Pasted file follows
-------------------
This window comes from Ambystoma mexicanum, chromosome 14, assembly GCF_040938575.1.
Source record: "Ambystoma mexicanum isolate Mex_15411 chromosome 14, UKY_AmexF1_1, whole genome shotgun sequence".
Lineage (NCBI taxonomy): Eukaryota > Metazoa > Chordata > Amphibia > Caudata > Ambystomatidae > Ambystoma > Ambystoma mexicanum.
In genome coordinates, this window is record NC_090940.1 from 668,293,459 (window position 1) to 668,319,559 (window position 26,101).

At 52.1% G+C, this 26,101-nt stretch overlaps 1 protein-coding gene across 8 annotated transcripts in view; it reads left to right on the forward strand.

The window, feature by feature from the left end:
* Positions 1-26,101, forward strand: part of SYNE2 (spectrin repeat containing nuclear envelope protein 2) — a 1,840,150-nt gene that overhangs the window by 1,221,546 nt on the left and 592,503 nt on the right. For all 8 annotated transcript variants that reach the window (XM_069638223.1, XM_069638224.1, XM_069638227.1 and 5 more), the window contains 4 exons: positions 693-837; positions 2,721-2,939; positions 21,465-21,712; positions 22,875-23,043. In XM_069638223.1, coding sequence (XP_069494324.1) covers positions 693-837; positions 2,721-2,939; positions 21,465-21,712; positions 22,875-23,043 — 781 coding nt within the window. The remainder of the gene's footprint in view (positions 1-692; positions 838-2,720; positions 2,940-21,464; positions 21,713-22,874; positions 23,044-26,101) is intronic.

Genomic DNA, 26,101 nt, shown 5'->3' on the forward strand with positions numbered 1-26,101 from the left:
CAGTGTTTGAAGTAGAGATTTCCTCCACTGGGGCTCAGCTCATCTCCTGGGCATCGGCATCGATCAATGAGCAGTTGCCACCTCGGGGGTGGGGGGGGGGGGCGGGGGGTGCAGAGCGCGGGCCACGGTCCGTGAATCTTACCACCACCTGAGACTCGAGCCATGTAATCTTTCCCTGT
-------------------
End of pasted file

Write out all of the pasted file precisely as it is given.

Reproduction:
This window comes from Ambystoma mexicanum, chromosome 14, assembly GCF_040938575.1.
Source record: "Ambystoma mexicanum isolate Mex_15411 chromosome 14, UKY_AmexF1_1, whole genome shotgun sequence".
Lineage (NCBI taxonomy): Eukaryota > Metazoa > Chordata > Amphibia > Caudata > Ambystomatidae > Ambystoma > Ambystoma mexicanum.
In genome coordinates, this window is record NC_090940.1 from 668,293,459 (window position 1) to 668,319,559 (window position 26,101).

At 52.1% G+C, this 26,101-nt stretch overlaps 1 protein-coding gene across 8 annotated transcripts in view; it reads left to right on the forward strand.

The window, feature by feature from the left end:
* Positions 1-26,101, forward strand: part of SYNE2 (spectrin repeat containing nuclear envelope protein 2) — a 1,840,150-nt gene that overhangs the window by 1,221,546 nt on the left and 592,503 nt on the right. For all 8 annotated transcript variants that reach the window (XM_069638223.1, XM_069638224.1, XM_069638227.1 and 5 more), the window contains 4 exons: positions 693-837; positions 2,721-2,939; positions 21,465-21,712; positions 22,875-23,043. In XM_069638223.1, coding sequence (XP_069494324.1) covers positions 693-837; positions 2,721-2,939; positions 21,465-21,712; positions 22,875-23,043 — 781 coding nt within the window. The remainder of the gene's footprint in view (positions 1-692; positions 838-2,720; positions 2,940-21,464; positions 21,713-22,874; positions 23,044-26,101) is intronic.

Genomic DNA, 26,101 nt, shown 5'->3' on the forward strand with positions numbered 1-26,101 from the left:
CAGTGTTTGAAGTAGAGATTTCCTCCACTGGGGCTCAGCTCATCTCCTGGGCATCGGCATCGATCAATGAGCAGTTGCCACCTCGGGGGTGGGGGGGGGGGGCGGGGGGTGCAGAGCGCGGGCCACGGTCCGTGAATCTTACCACCACCTGAGACTCGAGCCATGTAATCTTTCCCTGT